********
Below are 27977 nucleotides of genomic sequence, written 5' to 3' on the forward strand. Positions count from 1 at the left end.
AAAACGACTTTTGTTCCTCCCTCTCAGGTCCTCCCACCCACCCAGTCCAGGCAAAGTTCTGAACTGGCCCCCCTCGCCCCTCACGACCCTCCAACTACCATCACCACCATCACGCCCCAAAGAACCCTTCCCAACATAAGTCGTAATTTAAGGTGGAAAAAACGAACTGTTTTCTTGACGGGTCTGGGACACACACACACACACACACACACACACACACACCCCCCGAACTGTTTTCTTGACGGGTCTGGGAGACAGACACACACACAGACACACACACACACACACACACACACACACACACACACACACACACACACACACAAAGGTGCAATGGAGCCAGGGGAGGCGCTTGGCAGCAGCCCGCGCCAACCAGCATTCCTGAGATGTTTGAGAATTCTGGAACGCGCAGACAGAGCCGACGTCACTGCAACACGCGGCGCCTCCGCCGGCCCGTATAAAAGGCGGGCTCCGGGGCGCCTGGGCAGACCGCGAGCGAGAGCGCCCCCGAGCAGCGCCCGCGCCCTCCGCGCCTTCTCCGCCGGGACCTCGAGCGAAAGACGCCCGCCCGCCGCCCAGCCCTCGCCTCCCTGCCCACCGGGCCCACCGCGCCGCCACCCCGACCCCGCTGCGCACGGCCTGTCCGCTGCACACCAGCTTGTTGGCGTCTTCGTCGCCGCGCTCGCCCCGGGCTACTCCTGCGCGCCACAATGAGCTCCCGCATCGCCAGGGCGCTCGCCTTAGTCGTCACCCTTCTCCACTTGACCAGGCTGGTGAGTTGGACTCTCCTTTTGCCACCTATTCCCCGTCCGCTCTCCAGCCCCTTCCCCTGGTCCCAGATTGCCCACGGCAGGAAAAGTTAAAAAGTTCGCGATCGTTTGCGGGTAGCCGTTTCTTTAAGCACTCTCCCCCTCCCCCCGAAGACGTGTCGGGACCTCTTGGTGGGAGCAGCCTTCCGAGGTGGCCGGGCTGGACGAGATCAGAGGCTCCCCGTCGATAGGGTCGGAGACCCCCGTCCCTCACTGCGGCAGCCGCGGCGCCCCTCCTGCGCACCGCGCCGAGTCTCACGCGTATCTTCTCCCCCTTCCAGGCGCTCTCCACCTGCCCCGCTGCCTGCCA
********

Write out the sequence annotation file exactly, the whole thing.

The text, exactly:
Below are 27977 nucleotides of genomic sequence, written 5' to 3' on the forward strand. Positions count from 1 at the left end.
AAAACGACTTTTGTTCCTCCCTCTCAGGTCCTCCCACCCACCCAGTCCAGGCAAAGTTCTGAACTGGCCCCCCTCGCCCCTCACGACCCTCCAACTACCATCACCACCATCACGCCCCAAAGAACCCTTCCCAACATAAGTCGTAATTTAAGGTGGAAAAAACGAACTGTTTTCTTGACGGGTCTGGGACACACACACACACACACACACACACACACACACCCCCCGAACTGTTTTCTTGACGGGTCTGGGAGACAGACACACACACAGACACACACACACACACACACACACACACACACACACACACACACACACACACACAAAGGTGCAATGGAGCCAGGGGAGGCGCTTGGCAGCAGCCCGCGCCAACCAGCATTCCTGAGATGTTTGAGAATTCTGGAACGCGCAGACAGAGCCGACGTCACTGCAACACGCGGCGCCTCCGCCGGCCCGTATAAAAGGCGGGCTCCGGGGCGCCTGGGCAGACCGCGAGCGAGAGCGCCCCCGAGCAGCGCCCGCGCCCTCCGCGCCTTCTCCGCCGGGACCTCGAGCGAAAGACGCCCGCCCGCCGCCCAGCCCTCGCCTCCCTGCCCACCGGGCCCACCGCGCCGCCACCCCGACCCCGCTGCGCACGGCCTGTCCGCTGCACACCAGCTTGTTGGCGTCTTCGTCGCCGCGCTCGCCCCGGGCTACTCCTGCGCGCCACAATGAGCTCCCGCATCGCCAGGGCGCTCGCCTTAGTCGTCACCCTTCTCCACTTGACCAGGCTGGTGAGTTGGACTCTCCTTTTGCCACCTATTCCCCGTCCGCTCTCCAGCCCCTTCCCCTGGTCCCAGATTGCCCACGGCAGGAAAAGTTAAAAAGTTCGCGATCGTTTGCGGGTAGCCGTTTCTTTAAGCACTCTCCCCCTCCCCCCGAAGACGTGTCGGGACCTCTTGGTGGGAGCAGCCTTCCGAGGTGGCCGGGCTGGACGAGATCAGAGGCTCCCCGTCGATAGGGTCGGAGACCCCCGTCCCTCACTGCGGCAGCCGCGGCGCCCCTCCTGCGCACCGCGCCGAGTCTCACGCGTATCTTCTCCCCCTTCCAGGCGCTCTCCACCTGCCCCGCTGCCTGCCA